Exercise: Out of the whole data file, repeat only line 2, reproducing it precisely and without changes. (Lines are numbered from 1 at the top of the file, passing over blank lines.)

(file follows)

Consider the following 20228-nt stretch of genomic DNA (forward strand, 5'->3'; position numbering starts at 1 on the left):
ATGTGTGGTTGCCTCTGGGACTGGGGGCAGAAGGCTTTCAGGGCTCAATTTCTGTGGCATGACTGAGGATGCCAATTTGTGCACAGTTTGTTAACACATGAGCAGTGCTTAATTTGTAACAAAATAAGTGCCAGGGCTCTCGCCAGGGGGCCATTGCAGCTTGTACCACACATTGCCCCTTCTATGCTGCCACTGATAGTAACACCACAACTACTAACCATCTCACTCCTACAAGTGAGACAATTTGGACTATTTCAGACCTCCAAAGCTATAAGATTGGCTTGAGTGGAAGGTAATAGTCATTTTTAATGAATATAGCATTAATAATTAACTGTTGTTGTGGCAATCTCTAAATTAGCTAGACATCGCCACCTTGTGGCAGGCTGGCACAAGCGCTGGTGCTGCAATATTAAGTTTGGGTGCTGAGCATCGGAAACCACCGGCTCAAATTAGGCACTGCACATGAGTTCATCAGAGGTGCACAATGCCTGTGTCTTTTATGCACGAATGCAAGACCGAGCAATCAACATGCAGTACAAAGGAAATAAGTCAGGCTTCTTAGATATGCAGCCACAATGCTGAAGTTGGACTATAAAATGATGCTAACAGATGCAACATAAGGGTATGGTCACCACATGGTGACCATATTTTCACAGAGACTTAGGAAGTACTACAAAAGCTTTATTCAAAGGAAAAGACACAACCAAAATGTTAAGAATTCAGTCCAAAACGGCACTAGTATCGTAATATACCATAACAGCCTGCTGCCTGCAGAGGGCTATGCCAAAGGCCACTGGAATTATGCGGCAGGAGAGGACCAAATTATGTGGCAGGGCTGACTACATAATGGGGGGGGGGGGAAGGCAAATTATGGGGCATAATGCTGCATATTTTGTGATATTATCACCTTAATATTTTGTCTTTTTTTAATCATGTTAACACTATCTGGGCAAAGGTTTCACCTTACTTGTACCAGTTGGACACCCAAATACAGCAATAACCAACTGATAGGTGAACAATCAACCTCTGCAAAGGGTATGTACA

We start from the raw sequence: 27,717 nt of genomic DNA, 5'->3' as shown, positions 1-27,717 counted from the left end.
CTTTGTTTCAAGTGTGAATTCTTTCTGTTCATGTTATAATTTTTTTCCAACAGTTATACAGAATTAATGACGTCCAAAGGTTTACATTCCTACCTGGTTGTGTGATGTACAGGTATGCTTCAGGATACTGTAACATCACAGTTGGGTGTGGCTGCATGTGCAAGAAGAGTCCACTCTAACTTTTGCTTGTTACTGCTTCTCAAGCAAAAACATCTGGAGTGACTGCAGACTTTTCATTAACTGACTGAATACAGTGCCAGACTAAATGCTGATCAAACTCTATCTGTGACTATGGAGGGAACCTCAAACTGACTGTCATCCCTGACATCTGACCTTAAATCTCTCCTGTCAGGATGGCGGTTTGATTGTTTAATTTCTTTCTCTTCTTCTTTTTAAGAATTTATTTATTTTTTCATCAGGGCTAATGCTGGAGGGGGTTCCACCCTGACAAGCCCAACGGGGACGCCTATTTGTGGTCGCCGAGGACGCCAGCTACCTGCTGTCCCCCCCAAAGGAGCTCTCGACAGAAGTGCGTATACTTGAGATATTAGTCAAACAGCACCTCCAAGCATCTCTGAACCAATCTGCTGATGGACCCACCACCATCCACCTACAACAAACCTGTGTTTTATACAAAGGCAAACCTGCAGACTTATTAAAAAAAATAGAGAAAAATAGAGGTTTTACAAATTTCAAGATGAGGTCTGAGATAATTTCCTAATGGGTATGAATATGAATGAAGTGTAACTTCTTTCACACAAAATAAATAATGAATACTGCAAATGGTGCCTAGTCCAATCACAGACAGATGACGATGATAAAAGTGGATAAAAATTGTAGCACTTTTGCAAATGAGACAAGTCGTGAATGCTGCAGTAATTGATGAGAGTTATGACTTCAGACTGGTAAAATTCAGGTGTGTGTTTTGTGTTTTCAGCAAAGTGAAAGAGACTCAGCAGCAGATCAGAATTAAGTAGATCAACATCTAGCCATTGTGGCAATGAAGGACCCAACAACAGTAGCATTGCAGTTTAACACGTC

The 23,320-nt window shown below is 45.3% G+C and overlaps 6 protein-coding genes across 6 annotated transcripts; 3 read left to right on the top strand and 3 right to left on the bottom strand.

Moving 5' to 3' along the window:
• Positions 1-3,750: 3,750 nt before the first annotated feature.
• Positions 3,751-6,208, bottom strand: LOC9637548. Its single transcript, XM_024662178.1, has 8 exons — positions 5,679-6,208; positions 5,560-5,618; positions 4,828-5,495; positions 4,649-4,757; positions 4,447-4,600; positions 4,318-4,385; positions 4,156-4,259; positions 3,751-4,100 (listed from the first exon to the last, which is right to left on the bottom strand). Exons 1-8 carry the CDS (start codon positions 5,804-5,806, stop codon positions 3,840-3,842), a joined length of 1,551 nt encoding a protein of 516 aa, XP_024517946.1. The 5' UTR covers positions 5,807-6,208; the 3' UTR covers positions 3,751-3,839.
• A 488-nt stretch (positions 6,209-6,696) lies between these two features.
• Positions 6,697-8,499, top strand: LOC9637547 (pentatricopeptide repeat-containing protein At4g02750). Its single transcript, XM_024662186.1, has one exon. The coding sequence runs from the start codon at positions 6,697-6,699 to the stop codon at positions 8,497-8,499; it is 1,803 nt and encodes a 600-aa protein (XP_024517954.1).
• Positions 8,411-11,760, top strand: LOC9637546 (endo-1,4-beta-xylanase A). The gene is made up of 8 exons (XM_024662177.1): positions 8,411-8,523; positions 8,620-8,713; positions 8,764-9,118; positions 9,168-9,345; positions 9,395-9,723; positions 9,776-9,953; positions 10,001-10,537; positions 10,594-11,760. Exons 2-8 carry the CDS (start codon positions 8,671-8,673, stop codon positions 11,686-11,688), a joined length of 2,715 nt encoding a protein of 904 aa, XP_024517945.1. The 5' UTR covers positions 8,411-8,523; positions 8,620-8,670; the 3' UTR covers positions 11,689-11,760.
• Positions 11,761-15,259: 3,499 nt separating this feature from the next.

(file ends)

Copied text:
ATGTGTGGTTGCCTCTGGGACTGGGGGCAGAAGGCTTTCAGGGCTCAATTTCTGTGGCATGACTGAGGATGCCAATTTGTGCACAGTTTGTTAACACATGAGCAGTGCTTAATTTGTAACAAAATAAGTGCCAGGGCTCTCGCCAGGGGGCCATTGCAGCTTGTACCACACATTGCCCCTTCTATGCTGCCACTGATAGTAACACCACAACTACTAACCATCTCACTCCTACAAGTGAGACAATTTGGACTATTTCAGACCTCCAAAGCTATAAGATTGGCTTGAGTGGAAGGTAATAGTCATTTTTAATGAATATAGCATTAATAATTAACTGTTGTTGTGGCAATCTCTAAATTAGCTAGACATCGCCACCTTGTGGCAGGCTGGCACAAGCGCTGGTGCTGCAATATTAAGTTTGGGTGCTGAGCATCGGAAACCACCGGCTCAAATTAGGCACTGCACATGAGTTCATCAGAGGTGCACAATGCCTGTGTCTTTTATGCACGAATGCAAGACCGAGCAATCAACATGCAGTACAAAGGAAATAAGTCAGGCTTCTTAGATATGCAGCCACAATGCTGAAGTTGGACTATAAAATGATGCTAACAGATGCAACATAAGGGTATGGTCACCACATGGTGACCATATTTTCACAGAGACTTAGGAAGTACTACAAAAGCTTTATTCAAAGGAAAAGACACAACCAAAATGTTAAGAATTCAGTCCAAAACGGCACTAGTATCGTAATATACCATAACAGCCTGCTGCCTGCAGAGGGCTATGCCAAAGGCCACTGGAATTATGCGGCAGGAGAGGACCAAATTATGTGGCAGGGCTGACTACATAATGGGGGGGGGGGGAAGGCAAATTATGGGGCATAATGCTGCATATTTTGTGATATTATCACCTTAATATTTTGTCTTTTTTTAATCATGTTAACACTATCTGGGCAAAGGTTTCACCTTACTTGTACCAGTTGGACACCCAAATACAGCAATAACCAACTGATAGGTGAACAATCAACCTCTGCAAAGGGTATGTACA